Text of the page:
Breaking an addiction often involves some form of abstinence, yet for people addicted to food, abstinence isn’t an option. Eating disorders aren’t like addictions to drugs or alcohol, Sarah Adler, PsyD, and her colleague Debra Safer, MD, explained to me as we sat in Safer’s office discussing the origins of their new book, The DBT® Solution for Emotional Eating: A Proven Program to Break the Cycle of Bingeing and Out-of-Control Eating.
“You can stop drinking alcohol or using drugs by going cold turkey,” said Adler. “But you need food to survive. You can’t say, ‘I’m going to stay away from this drug of choice and never use it again.’”
“You have to develop a way to be in the world with food,” Safer said.
For people seeking assistance with an eating disorder, self-help books could be a useful treatment option, Safer and Adler explained. They caution, however, that seeking care from a medical provider is also important since eating disorders can cause serious physical complications.
Safer, Adler and Philip Masson, PhD, a psychologist practicing in Canada, were asked to write the book after they published research showing a guided self-help dialectical behavior therapy manual they developed successfully treated patients who binge eat.
At the time, only one evidence-based self-help book was available for patients who binge eat, and that book was based on cognitive behavioral therapy, they said. Cognitive behavioral therapy is a problem-focused type of therapy that involves modifying harmful thoughts and behaviors such as an over-focus on weight and excessive dieting. “Some people who want to treat binge eating may not respond to CBT, but may respond better to DBT, and vice versa,” Safer said.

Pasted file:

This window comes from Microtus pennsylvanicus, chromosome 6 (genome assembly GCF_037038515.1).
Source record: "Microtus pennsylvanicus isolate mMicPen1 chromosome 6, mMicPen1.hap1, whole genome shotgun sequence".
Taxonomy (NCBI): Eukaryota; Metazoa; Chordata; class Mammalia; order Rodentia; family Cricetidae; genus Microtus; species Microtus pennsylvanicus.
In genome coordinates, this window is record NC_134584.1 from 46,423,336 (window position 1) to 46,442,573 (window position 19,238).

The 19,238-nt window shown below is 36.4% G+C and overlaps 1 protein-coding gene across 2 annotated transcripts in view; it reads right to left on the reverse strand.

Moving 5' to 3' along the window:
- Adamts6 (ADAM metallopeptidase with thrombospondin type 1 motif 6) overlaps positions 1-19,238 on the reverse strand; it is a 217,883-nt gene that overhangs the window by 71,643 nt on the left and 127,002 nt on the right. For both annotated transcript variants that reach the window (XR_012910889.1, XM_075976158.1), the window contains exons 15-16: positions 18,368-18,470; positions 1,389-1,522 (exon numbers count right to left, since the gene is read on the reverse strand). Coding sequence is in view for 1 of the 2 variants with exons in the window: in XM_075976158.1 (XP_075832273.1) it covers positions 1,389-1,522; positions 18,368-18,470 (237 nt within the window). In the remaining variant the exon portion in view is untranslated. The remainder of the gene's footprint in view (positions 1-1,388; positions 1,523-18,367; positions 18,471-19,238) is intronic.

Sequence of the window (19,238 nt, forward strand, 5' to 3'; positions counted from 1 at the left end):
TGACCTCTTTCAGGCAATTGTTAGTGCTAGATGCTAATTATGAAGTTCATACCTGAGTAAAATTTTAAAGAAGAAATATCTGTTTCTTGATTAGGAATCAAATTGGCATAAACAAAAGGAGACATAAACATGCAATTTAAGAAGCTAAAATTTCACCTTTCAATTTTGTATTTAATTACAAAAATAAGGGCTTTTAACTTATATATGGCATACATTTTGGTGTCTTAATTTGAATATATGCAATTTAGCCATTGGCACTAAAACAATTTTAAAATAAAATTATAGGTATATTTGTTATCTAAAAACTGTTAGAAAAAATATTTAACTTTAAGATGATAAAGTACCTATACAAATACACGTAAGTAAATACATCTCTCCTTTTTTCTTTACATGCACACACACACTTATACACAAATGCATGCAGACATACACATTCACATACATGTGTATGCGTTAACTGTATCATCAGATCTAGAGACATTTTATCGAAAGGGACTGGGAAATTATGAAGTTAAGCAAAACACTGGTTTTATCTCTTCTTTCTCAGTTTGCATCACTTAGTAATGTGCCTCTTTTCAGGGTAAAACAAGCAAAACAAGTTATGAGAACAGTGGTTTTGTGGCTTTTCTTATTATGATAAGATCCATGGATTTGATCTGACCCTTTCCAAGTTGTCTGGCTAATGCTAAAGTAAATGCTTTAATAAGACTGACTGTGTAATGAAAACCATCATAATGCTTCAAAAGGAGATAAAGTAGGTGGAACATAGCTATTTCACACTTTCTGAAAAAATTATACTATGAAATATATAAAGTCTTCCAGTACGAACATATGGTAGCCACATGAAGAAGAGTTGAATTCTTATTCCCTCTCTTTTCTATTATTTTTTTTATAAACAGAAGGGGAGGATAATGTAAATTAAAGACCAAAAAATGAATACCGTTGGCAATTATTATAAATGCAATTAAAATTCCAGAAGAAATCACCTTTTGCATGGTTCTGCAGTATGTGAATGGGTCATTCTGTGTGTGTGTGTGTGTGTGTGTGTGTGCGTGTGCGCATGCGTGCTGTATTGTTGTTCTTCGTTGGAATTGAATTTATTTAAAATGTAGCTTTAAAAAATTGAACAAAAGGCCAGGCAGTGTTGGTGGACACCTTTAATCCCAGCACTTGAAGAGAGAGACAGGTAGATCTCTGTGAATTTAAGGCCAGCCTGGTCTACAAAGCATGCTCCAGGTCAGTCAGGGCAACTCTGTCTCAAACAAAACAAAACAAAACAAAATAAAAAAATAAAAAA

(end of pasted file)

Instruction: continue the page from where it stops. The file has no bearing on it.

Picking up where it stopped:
The dialectical based thinking taught in the book incorporates Eastern and Western schools of thought, Adler explained. It’s an open frame of mind that allows an individual to hold two contradictory viewpoints simultaneously, such as the need to stop binge eating while accepting oneself as they are in the moment.
Mindfulness is a core part of the DBT frame of mind and helps the reader examine the link between his or her emotions and the behavior that interferes with his or her life. The book doesn’t target binge eating directly, Adler and Safer explained, instead it helps individuals identify the things that lead to binge eating, and teaches the skills to cope with those stressors in a more positive way.
“A lot of binge eating treatments — on some level — have an underlying idea that being overweight is bad. [Here], the behavior is not considered ‘bad’ or ‘good’ — it’s simply a behavior you would like to change because it interferes with your life.”
This book is “a crucial first step” for people who binge eat and for people who wish to lose weight as part of their treatment, the authors explained. “It’s hard to be adherent to a nutritional plan if you cannot control binge eating,” Adler said. “All diets work if you can stick to them, but if you don’t have the tools to stick to them over the long term you are going to gain the weight back.”
Fortunately, “the behavior is learned, therefore it can be unlearned,” Safer said. “You are not doomed.”
The DBT Solution for Emotional Eating can be used alone as a pure self-help book, with a therapist, or as part of a group therapy treatment plan. This is important, Adler said, “because very few specialists are trained in evidence-based care — the gold standard treatment for eating disorder — and access to eating disorder specialists is limited.”
Safer and Adler said they hope their book will help people who binge eat get access to the treatment they need. “We want patients to be able to take their treatment into their own hands,” Adler said.
Photo by Holly Alyssa MacCormick